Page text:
The Homer City Council took an in-depth look at a preliminary design for a new police station Monday. The design plan calls for constructing a new facility at the corner of Heath Street and Grubstake Avenue. The $6 million building would be a vast improvement over the Homer Police Department’s current facility, but the plan does come with some drawbacks due to financial constraints.
Police Chief Mark Robl told council members the roughly 9,500-square-foot building comes with plenty of upgrades. It includes a larger exercise room that will facilitate more physical and tactical training.
“This room is big enough that we’ll be able to do those things there without having to search for space in some of the schools like we’ve been doing now,” Robl explained.
The building also comes with a holding cell for minors, which are legally required to be held separately from the adult prisoners.
“That is not very often, but when it happens, every time it does, we’re in violation of federal law the way we have to do it now,” Robl said. “This room will put us kosher with federal law, and it’ll also give us a space to hold females when we don’t have juveniles in there. That’s another thing we like to try to do in the jail is maintain sight, sound and separation between female prisoners and male prisoners.”
But the design also comes with its drawbacks. The council asked Robl to work with Stantec, the architectural firm contracted for the project, to design a $6 million building. Those financial restraints left out an enclosed transfer area for prisoners, also known as a sally port and a climate-controlled evidence processing area for vehicles.
“Evidence storage in general, I think we’re going to be a little short on that,” Robl added.
Mayor Brian Zak, who participated over the phone, told the council while the design came in at the requested cost, the potential shortcomings need to be considered.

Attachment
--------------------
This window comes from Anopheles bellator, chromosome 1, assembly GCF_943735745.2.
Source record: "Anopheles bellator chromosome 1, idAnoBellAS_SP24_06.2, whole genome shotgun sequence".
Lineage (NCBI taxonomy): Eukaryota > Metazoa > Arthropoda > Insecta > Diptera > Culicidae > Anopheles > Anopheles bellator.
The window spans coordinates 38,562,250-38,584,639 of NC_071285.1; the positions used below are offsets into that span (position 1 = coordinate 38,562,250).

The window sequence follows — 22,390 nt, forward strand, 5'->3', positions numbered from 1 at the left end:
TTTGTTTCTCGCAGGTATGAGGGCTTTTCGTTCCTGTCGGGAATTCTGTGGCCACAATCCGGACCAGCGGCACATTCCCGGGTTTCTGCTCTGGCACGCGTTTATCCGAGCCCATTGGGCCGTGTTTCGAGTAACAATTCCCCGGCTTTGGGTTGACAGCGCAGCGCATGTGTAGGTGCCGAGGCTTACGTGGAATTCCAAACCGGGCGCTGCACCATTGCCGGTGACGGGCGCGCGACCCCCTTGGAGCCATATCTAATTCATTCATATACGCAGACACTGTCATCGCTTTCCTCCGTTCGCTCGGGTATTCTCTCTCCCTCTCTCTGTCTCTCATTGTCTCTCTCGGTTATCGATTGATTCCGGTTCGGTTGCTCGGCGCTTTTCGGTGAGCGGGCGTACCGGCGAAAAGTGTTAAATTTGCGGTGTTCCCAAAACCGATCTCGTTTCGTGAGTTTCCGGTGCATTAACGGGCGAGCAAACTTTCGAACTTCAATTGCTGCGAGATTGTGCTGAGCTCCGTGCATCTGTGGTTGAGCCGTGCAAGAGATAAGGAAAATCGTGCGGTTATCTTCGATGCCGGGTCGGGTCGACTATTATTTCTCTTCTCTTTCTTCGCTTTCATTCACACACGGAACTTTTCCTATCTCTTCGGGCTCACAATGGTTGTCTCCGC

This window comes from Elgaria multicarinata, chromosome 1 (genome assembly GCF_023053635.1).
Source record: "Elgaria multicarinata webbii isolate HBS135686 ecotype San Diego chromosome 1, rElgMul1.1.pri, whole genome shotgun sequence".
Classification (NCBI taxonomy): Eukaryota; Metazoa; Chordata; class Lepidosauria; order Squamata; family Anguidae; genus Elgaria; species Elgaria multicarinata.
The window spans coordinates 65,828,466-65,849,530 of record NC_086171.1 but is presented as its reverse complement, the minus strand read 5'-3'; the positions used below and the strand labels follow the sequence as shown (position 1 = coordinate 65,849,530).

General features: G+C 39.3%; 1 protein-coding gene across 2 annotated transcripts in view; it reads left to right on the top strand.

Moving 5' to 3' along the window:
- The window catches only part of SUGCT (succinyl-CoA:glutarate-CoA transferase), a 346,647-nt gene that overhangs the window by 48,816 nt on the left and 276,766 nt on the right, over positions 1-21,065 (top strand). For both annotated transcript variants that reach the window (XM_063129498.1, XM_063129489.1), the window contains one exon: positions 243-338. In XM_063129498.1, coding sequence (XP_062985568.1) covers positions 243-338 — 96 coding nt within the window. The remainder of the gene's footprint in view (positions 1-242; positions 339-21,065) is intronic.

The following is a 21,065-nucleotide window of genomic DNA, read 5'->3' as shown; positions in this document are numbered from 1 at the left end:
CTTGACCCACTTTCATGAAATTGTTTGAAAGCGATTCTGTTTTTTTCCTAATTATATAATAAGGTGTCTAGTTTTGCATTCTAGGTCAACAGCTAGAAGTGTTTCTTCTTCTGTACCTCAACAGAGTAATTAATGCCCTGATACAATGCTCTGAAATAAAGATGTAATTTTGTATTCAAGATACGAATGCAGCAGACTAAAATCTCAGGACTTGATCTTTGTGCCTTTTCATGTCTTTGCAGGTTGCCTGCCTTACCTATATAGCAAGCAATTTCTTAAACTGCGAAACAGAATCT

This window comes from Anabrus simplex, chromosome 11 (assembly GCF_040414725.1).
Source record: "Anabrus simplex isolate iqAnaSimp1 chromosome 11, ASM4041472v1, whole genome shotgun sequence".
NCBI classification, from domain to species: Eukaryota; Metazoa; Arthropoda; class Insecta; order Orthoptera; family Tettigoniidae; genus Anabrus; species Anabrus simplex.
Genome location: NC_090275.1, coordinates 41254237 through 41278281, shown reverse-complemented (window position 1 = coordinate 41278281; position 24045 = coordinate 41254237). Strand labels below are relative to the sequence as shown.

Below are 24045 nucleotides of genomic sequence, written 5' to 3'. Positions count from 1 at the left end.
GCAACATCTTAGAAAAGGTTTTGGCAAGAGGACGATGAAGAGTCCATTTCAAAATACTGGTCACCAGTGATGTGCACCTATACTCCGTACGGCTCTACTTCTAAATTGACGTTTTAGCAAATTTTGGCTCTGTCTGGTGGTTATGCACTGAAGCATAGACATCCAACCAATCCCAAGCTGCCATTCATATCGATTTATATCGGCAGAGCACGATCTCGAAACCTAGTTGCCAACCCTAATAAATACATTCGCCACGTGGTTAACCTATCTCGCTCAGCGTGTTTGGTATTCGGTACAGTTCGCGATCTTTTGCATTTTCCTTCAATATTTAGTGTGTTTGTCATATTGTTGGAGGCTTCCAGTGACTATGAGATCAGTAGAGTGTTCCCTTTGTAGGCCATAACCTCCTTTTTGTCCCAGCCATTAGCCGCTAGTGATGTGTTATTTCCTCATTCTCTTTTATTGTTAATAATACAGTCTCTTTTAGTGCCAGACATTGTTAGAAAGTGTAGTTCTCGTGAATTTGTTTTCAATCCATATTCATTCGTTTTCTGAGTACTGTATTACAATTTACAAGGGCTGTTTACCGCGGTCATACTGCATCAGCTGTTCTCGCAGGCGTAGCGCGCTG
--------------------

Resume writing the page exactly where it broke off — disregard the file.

“There are quite a bit of additional features that would have otherwise been requested had there been additional funding. So, I just want us to be sure that we’re comfortable moving ahead at the lower cost,” Zak added.
Robl told the council that these features could easily be added in the future and that the design could accommodate a second story when the police department outgrows the building.
Council member Rachel Lord expressed concern over how soon add-ons and an eventual expansion would be necessary, but Robl told the council the design should suffice for several years.
“This building has a reasonable span of at least 10 more years before you have to add onto it,” Robl responded.
He quickly noted that was just an estimate, and added that when the need for additional space will come really is the million-dollar question.
Robl plans to gather cost estimates for more immediate needs such as evidence storage and bring that back to the council when it revisits the issue in January.
Council member Donna Aderhold asked that her colleagues think about other large factors in the meantime.
“I think some of the discussion topics that we still have in front of us are have we landed on a building location or is the HERC site still in play?” Aderhold said. “What are the appropriate building costs? How are we going to pay for it and then finally whether to maintain the current contract we have with Stantec?”
The council will rehash the design and attempt to answer those additional questions during an extended work session on January 29.
The project also received a funding boost during the council’s regular meeting. The council approved pulling $1 million from the city’s Health Insurance Fund, and it dedicated about $670,000 to the project. The move will be finalized when the council approves the 2018 budget at its meeting on Dec. 11.